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EPA Recognizes Crown Cork and Seal for its Environmental Leadership

Release Date: 01/29/2008
Contact Information: Donna Heron 215-814-5113 / heron.donna@epa.gov

PHILADELPHIA ( January 29, 2008) – In a ceremony held today in Weirton, W.Va., the U.S. Environmental Protection Agency recognized Crown Cork and Seal, a leader in metal packaging technology, for its environmental stewardship in reducing naphthalene and promoting resource conservation principles that will better protect human health and the environment.

“EPA commends Crown Cork and Seal for demonstrating how facilities can make changes in carrying out their work in a more environmentally-protective way,” said Abraham Ferdas, director of the Waste and Chemical Management Division in EPA’s mid-Atlantic region.

EPA’s voluntary National Partnership for Environmental Priorities program (NPEP) challenges businesses and manufacturers to become more environmentally aware and to adopt a resource conservation ethic that results in less waste, increased recycling, and more environmentally-sound products.

In becoming a partner, Crown Cork and Seal has committed to reducing naphalene by 1,809 pounds a year in its metal coating process at the company’s Crown Closures packaging facility where it will substitute a less toxic thinner for the napthalen-based thinner. Napthalene is an EPA NPEP program target chemical for reduction, recycle or elimination.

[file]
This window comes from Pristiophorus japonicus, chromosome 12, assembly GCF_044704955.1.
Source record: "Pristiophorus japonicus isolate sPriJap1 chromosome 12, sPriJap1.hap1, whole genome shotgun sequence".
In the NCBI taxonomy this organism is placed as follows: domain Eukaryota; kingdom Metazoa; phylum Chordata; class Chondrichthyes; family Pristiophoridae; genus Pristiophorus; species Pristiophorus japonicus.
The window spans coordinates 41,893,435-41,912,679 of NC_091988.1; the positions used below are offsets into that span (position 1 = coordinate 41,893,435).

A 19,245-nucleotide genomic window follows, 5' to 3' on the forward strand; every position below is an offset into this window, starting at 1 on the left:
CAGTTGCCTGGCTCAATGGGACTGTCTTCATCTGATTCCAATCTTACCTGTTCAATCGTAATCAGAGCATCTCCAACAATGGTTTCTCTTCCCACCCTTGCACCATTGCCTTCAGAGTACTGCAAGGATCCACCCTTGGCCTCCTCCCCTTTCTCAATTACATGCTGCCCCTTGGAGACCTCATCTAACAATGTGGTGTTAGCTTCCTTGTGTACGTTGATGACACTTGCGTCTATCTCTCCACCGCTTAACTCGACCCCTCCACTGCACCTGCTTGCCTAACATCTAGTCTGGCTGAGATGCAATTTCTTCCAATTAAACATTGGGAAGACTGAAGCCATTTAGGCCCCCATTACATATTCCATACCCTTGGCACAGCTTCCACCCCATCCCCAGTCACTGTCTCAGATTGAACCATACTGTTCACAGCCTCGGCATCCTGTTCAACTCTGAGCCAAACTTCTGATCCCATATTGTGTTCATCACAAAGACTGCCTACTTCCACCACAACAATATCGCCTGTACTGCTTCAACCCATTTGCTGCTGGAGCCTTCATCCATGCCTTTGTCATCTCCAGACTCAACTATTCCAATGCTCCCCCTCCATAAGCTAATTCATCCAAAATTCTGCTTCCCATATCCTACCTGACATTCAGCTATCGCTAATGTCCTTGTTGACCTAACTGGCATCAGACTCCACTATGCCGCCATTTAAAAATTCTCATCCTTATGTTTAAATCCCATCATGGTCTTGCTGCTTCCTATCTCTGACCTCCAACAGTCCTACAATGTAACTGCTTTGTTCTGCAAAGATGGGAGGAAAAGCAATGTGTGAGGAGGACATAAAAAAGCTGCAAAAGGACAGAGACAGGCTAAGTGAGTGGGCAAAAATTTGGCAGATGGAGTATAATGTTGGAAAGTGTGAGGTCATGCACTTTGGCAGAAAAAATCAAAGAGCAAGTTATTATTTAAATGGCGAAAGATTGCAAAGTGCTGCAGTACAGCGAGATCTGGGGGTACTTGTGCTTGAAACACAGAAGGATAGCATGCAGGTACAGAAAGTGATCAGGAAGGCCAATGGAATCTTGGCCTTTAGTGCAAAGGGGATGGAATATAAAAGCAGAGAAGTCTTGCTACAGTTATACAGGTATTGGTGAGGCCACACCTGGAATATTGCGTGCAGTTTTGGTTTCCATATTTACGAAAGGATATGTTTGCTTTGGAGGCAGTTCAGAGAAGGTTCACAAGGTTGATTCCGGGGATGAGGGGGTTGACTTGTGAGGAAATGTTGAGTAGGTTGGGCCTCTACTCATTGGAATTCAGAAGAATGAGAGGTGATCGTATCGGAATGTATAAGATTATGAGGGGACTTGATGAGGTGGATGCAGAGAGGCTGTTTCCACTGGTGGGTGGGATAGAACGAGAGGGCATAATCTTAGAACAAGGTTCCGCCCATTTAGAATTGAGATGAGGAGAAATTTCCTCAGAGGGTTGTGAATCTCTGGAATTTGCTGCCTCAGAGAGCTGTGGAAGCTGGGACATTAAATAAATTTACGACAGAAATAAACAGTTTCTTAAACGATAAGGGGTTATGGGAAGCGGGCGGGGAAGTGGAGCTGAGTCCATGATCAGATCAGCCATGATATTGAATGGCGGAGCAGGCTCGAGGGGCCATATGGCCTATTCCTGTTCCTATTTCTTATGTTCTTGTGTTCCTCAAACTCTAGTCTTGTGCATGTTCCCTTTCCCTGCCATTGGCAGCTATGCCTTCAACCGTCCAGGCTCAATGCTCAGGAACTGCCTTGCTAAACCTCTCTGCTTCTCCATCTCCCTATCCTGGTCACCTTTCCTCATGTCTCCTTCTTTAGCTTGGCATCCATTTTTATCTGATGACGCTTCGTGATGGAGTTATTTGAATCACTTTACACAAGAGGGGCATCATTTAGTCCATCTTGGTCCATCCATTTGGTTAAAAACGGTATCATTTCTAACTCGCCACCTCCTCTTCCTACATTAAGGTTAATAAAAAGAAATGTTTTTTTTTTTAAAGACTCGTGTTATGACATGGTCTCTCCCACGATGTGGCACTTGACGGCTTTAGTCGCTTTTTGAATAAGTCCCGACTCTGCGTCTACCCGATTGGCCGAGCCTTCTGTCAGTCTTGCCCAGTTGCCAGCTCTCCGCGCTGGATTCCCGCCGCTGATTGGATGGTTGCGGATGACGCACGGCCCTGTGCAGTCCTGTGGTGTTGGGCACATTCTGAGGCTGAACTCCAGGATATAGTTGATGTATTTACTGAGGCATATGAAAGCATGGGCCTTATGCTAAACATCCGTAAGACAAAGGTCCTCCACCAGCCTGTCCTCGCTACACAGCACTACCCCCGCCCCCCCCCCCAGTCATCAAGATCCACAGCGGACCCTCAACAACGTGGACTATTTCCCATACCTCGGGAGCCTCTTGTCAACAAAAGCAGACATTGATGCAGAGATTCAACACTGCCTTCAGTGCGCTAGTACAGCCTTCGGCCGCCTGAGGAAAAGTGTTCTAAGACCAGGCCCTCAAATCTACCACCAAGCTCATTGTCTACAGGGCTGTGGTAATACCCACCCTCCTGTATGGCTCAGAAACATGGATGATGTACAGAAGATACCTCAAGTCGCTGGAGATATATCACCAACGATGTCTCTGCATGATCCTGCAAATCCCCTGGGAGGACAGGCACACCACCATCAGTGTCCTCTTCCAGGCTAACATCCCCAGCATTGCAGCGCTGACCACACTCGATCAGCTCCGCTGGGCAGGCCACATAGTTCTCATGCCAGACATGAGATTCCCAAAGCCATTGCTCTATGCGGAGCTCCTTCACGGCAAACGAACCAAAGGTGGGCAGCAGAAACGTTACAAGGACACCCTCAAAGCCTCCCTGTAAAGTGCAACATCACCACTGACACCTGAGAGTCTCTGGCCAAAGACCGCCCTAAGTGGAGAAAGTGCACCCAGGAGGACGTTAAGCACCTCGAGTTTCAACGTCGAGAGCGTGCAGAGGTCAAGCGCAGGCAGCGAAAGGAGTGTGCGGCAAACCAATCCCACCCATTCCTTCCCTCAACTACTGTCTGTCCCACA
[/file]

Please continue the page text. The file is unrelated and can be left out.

Also present at the ceremony were Carroll Cather and Terry Polen of the West Virginia Department of Environmental Protection.

Crown Cork and Seal, headquartered in Philadelphia, Pa., operates in 42 countries, employs more than 24,000 people and have net sales of $6.9 billion.

NPEP is a voluntary program in which private and public organizations work with EPA to reduce the use or release of 31 priority chemicals, including mercury, beyond regulatory requirements. Reducing the use or release of these chemicals will help to better protect human health and the environment, since chemicals like mercury may end up in fish and other aquatic life and transfer up the food chain to humans.

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